I was a Member of the European Parliament for two and a half years during which time I worked on average 6 days a week, including some rather unsocial hours. Sunday was usually my only proper day off and I often did some catching up on emails that day.
The job of course also involved a great deal of travel, mainly between Leeds and Brussels, but also across the Yorkshire and Humber region and to Strasbourg once a month. I didn’t have much time for family and friends and many complained to me about this.
The life of an MP is similar (although possibly with less travel). I know MPs who work 80 hours a week pretty much on a permanent basis. I therefore struggle to comprehend how an MP has the time for a second job.
If they have time for another job, what are they not doing as an MP as a consequence? Perhaps they only show up to very few parliamentary debates, hold few or no constituency surgeries, don’t visit local businesses, schools and colleges and rarely venture out to meet their constituents? And if they’re not working full-time as an MP, why are they receiving a full-time salary?
Any MP foolish enough to claim they need to earn extra money because £67k isn’t enough to live on (yes Malcolm Rifkind I’m talking to you!), is so out of touch with ordinary life they deserve all the criticism they get. I managed to live in London, the most expensive city in the UK, on a bit more than a third of an MP’s salary. Doing so did require careful budgeting (my top tips: walk or cycle to work, take a packed lunch every day and never buy take away coffee), but it is possible and many people do it. In fact, many people manage on less.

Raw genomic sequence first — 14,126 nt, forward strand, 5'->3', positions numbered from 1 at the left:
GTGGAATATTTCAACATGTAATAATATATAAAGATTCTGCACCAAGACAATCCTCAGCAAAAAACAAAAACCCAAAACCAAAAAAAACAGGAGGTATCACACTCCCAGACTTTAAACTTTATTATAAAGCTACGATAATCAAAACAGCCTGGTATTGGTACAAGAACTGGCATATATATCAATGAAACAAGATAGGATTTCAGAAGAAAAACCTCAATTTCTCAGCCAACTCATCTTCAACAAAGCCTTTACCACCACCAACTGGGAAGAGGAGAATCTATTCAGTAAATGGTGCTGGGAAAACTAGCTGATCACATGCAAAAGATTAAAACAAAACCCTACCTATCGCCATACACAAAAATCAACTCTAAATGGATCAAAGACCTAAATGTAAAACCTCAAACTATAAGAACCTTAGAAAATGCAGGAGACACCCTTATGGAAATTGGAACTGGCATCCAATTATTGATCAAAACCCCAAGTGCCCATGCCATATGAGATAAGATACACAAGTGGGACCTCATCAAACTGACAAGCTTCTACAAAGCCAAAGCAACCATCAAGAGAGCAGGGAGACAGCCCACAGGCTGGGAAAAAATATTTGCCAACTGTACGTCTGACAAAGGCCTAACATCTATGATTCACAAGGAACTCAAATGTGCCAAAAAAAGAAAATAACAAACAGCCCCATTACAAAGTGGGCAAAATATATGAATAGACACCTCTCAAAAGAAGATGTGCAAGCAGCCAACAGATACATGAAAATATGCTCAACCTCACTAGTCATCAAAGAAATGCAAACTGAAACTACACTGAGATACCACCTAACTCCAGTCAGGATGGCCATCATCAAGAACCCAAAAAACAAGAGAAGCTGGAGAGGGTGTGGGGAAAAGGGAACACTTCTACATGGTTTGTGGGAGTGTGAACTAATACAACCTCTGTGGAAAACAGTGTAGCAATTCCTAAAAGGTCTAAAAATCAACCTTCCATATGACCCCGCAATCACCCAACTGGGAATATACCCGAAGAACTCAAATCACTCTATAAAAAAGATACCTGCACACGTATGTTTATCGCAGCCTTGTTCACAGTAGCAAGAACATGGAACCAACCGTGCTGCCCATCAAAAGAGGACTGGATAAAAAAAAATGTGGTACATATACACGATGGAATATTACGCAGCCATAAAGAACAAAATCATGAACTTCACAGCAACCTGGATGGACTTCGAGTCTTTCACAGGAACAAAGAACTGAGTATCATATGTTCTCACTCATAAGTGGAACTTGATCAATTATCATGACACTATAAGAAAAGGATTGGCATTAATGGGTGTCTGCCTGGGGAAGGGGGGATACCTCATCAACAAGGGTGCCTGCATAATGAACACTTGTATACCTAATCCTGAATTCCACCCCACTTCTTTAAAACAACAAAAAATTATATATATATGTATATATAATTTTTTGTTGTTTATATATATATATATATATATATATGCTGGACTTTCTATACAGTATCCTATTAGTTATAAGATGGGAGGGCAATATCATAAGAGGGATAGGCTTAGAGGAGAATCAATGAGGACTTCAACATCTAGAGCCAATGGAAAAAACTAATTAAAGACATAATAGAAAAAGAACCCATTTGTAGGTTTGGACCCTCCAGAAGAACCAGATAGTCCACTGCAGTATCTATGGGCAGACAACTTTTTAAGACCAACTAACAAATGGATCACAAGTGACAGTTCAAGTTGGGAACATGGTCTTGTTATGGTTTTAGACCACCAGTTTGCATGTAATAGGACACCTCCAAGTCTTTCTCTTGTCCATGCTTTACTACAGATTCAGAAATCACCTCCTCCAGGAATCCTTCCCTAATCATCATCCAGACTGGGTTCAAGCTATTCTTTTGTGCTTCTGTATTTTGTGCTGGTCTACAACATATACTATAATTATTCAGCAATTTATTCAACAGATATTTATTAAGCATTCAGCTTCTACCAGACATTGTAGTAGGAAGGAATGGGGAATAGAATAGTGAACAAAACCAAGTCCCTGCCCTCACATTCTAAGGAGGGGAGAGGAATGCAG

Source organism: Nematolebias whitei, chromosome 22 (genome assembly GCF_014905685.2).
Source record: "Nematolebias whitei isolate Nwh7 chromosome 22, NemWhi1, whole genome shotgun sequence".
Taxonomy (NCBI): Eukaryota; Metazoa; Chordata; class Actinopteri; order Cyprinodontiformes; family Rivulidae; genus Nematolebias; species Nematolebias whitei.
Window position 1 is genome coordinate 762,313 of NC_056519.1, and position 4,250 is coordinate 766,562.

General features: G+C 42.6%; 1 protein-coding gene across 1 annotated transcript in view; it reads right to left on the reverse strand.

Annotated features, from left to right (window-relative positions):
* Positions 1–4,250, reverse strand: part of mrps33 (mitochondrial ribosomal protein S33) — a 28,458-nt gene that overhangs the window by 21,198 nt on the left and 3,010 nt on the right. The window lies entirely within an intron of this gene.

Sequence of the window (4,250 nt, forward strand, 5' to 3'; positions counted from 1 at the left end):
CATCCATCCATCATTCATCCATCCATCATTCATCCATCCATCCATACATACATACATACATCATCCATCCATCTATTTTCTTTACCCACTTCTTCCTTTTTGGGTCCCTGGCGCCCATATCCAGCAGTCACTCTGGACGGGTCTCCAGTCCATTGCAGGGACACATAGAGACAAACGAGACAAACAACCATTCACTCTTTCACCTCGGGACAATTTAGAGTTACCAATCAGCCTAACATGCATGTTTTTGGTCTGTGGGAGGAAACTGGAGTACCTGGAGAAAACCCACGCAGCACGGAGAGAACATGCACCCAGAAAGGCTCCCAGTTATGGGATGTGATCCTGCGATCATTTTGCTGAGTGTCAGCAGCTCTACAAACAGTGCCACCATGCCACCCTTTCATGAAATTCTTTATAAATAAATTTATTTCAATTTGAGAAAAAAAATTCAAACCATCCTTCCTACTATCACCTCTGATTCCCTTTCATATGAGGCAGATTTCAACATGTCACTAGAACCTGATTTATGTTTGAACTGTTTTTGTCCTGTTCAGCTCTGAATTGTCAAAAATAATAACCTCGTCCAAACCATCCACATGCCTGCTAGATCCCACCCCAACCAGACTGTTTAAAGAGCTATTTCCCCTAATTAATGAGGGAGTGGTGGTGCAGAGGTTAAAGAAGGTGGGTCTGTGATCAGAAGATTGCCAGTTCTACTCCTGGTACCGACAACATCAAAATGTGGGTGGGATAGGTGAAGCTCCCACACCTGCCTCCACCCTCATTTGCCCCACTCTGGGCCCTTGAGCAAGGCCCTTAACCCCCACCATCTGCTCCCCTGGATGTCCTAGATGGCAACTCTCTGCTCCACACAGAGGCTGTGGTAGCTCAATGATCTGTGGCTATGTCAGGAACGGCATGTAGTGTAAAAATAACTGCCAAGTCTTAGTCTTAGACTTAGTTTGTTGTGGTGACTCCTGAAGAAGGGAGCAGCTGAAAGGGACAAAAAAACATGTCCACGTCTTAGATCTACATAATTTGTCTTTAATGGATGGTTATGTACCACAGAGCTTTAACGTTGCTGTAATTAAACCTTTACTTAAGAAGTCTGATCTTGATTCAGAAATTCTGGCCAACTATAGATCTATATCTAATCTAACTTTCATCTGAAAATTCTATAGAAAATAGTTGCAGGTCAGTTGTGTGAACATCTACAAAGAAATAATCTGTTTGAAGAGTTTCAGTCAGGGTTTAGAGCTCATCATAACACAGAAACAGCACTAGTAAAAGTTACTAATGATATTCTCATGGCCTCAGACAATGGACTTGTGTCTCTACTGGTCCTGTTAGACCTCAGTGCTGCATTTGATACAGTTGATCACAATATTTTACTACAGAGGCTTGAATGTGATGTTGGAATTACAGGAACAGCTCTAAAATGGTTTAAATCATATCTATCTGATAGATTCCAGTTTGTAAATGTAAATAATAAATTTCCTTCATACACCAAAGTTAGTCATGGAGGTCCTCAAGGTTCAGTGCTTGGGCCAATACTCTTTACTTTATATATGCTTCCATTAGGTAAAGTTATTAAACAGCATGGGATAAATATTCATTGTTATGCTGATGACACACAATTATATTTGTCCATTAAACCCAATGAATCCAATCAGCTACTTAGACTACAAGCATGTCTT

I understand that some MPs earned considerably more before they entered politics and if that is the case, then good for them for making a choice to earn less in order to take up public office. That is not however, a justification for a 2nd job/outside consultancy work.
I do however understand that for MPs in certain professions, e.g. the medical profession, there may be a need to undertake training/education or even some professional practice in order to remain qualified and able to practice. I think it’s fair enough to allow an MP time for such activities, but I strongly suspect they don’t come to anything like the time commitment of a 2nd job.
I am uncomfortable about an MP being paid for advice on matters that relate to parliamentary business. As an MEP, when I met with representatives of businesses, charities, NGOs, industry associations, public sector bodies etc, they often asked whether their organisation’s aims in their campaign/concerning a piece of legislation et were realistic and achievable, and if certain of my colleagues were worth approaching. I was happy in such situations to give my opinion (and it was only my opinion). The idea of being paid to do that while holding elected public office not only seems wrong, but seems possibly undemocratic, as I’m sure only a minority of organisations have the money to do that.
And finally, the thing that annoys me the most about the second job debate is that it paints a picture of MPs that is wholly unfair to all those who dedicate long hours serving their constituents sometimes at great personal cost.